DNS and cisco routers

Discussion in 'Cisco' started by Sako, Feb 1, 2007.

  1. Sako

    Sako Guest

    Hi gents, my domain machines don't work correctly with my dns, but
    they do with my dhcp , so I wonder if there is any parameter such as
    ip helper-address for dhcp, that should be configured to make dns work
    in different connected networks.

    Thanks in advance .
     
    Sako, Feb 1, 2007
    #1
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  2. Sako

    Guest

    In article <>, "Sako" <> writes:
    > Hi gents, my domain machines don't work correctly with my dns, but
    > they do with my dhcp , so I wonder if there is any parameter such as
    > ip helper-address for dhcp, that should be configured to make dns work
    > in different connected networks.


    No. There isn't. See (1) below.

    Walter Roberson provided a relevant response only moments ago in an
    unrelated thread. Your posting exemplifies what he is talking about.

    From: (Walter Roberson)
    Message-ID: <Sopwh.836941$1T2.270116@pd7urf2no>

    [...]
    Shahin,

    The great majority of questions that are posted here are not
    precise enough to determine what the user is -really- observing,
    or to determine what the user -really- wants to do. What the
    user -really- wants to do is often different than what the user -asks-
    to do.

    When the people who *volunteer* their time to answer questions
    encounter an ambiguous question, or a situation that strongly
    suggests to them that the user is taking the wrong approach, they
    have several options on how to proceed:

    1) answer the question that was actually posted and only that question.
    The most common answer would likely be, "You can't do that.", because
    people often make mistakes in their postings;

    2) point out some ambiguities in the question or situation and ask the
    poster to clarify what they want;

    3) list several meanings that the poster -might- have intended, and
    provide answers for each of the -possible- meanings; this can take
    literally hours to write up, whereas just asking the poster to clarify
    might take only a few minutes;

    4) Use intuition, experience, and creative mind-reading to decide
    what the poster -really- needs, and answer that;

    5) decide that it isn't worth the time of the answerer to try to
    go back and forth with the poster to figure out what the real situation
    is, and so simply not answer at all.

    I have been around enough and have answered enough technical questions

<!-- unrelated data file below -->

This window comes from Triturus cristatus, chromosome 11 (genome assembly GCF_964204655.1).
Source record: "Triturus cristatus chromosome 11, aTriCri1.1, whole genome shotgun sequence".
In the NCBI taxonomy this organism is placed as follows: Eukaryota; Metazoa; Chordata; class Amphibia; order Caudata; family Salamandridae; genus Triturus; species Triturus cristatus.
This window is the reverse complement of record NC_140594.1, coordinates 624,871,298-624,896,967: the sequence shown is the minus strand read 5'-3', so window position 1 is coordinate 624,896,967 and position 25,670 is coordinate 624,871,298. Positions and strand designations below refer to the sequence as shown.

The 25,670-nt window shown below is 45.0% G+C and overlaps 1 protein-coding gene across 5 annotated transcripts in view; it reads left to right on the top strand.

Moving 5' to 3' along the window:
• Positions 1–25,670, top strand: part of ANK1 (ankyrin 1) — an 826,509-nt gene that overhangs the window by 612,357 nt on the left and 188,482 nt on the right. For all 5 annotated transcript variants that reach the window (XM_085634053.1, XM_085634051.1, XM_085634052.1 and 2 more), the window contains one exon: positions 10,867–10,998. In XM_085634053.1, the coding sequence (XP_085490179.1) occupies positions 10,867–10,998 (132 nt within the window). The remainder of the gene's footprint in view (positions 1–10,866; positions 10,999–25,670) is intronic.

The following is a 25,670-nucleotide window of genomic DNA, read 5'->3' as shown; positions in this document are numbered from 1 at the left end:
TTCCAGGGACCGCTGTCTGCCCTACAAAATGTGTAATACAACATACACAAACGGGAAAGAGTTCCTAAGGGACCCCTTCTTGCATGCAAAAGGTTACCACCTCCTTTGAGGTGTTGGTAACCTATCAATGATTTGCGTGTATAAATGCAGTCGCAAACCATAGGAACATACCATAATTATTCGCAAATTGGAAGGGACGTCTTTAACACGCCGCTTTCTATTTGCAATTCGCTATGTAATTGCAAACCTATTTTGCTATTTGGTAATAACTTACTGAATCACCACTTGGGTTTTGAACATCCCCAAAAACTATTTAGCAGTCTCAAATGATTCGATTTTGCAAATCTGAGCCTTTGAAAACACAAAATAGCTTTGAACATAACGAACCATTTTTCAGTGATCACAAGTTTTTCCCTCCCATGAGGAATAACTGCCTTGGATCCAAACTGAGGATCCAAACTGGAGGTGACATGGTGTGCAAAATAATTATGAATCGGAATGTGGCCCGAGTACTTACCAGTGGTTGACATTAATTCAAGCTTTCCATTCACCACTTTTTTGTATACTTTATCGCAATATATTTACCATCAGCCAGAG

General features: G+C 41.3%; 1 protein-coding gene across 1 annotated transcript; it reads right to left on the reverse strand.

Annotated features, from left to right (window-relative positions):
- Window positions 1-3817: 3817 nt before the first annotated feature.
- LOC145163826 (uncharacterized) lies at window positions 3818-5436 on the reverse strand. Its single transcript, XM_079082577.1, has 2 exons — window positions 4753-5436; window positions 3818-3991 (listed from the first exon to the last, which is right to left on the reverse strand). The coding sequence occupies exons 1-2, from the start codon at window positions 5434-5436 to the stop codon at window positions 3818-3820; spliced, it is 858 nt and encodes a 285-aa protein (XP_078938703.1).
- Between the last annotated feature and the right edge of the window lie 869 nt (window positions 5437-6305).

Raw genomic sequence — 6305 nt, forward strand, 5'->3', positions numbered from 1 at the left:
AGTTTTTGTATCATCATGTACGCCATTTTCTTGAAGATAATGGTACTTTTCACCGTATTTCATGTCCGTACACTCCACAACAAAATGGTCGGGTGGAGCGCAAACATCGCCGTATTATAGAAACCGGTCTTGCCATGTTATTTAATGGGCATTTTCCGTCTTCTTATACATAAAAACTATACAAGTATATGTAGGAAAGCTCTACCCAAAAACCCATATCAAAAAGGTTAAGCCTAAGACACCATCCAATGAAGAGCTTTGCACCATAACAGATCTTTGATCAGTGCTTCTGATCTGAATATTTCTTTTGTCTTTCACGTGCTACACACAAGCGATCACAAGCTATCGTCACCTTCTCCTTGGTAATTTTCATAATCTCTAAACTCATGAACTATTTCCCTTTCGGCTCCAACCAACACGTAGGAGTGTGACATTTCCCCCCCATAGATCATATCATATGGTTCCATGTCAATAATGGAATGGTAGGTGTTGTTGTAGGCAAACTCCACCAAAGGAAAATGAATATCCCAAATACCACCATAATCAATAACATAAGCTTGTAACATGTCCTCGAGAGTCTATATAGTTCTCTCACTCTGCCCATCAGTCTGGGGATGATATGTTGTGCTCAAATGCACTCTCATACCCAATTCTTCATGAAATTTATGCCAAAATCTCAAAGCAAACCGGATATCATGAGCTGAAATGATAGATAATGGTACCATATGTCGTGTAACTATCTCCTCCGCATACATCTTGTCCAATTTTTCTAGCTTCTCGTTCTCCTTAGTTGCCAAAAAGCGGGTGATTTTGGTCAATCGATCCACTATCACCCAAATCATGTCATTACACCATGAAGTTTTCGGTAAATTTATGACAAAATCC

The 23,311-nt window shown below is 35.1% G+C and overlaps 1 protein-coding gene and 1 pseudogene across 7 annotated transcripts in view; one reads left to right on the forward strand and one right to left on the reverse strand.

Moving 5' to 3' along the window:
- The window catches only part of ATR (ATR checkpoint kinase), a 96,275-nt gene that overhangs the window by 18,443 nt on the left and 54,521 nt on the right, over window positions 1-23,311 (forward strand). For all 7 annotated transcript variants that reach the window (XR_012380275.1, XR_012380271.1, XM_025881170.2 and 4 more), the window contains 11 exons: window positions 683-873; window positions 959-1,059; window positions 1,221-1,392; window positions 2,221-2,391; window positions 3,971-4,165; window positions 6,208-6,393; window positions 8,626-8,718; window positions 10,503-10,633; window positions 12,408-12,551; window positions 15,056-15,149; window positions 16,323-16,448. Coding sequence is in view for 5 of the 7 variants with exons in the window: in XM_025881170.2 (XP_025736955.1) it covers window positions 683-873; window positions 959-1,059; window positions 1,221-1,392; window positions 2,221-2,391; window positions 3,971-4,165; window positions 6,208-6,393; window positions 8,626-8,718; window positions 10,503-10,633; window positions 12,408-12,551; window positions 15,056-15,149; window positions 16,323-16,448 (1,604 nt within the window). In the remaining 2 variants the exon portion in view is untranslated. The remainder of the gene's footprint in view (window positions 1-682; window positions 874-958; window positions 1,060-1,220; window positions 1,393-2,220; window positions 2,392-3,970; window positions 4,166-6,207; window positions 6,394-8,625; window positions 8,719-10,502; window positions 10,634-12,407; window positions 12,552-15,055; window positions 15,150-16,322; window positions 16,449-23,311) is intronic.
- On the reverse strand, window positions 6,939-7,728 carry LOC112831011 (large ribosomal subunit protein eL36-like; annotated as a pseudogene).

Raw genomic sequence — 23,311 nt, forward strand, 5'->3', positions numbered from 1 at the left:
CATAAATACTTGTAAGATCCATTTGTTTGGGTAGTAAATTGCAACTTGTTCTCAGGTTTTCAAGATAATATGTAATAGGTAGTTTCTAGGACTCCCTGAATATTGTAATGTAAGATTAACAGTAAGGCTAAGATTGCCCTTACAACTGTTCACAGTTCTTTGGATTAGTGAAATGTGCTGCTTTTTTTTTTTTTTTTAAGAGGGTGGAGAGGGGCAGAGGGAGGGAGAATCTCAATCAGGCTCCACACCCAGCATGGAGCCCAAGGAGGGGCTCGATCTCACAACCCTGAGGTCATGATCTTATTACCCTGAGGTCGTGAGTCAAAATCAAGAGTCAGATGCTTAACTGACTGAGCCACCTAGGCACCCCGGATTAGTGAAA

(20,000 or so), that I have developed a relatively good sense of when
    posted questions are not the right ones for the situation. I find,
    though, that I no longer have time to answer all the -possible-
    meanings, so more and more I am pointing out different possible
    meanings and asking for clarification.
     
    , Feb 1, 2007
    #2
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  3. Sako

    Sako Guest

    Thanks for the answer, will try a different approach.

    On 1 feb, 18:46, wrote:
    > In article <>, "Sako" <> writes:
    >
    > > Hi gents, my domain machines don't work correctly with my dns, but
    > > they do with my dhcp , so I wonder if there is any parameter such as
    > > ip helper-address for dhcp, that should be configured to make dns work
    > > in different connected networks.

    >
    > No. There isn't. See (1) below.
    >
    > Walter Roberson provided a relevant response only moments ago in an
    > unrelated thread. Your posting exemplifies what he is talking about.
    >
    > From: (Walter Roberson)
    > Message-ID: <Sopwh.836941$1T2.270116@pd7urf2no>
    >
    > [...]
    > Shahin,
    >
    > The great majority of questions that are posted here are not
    > precise enough to determine what the user is -really- observing,
    > or to determine what the user -really- wants to do. What the
    > user -really- wants to do is often different than what the user -asks-
    > to do.
    >
    > When the people who *volunteer* their time to answer questions
    > encounter an ambiguous question, or a situation that strongly
    > suggests to them that the user is taking the wrong approach, they
    > have several options on how to proceed:
    >
    > 1) answer the question that was actually posted and only that question.
    > The most common answer would likely be, "You can't do that.", because
    > people often make mistakes in their postings;
    >
    > 2) point out some ambiguities in the question or situation and ask the
    > poster to clarify what they want;
    >
    > 3) list several meanings that the poster -might- have intended, and
    > provide answers for each of the -possible- meanings; this can take
    > literally hours to write up, whereas just asking the poster to clarify
    > might take only a few minutes;
    >
    > 4) Use intuition, experience, and creative mind-reading to decide
    > what the poster -really- needs, and answer that;
    >
    > 5) decide that it isn't worth the time of the answerer to try to
    > go back and forth with the poster to figure out what the real situation
    > is, and so simply not answer at all.
    >
    > I have been around enough and have answered enough technical questions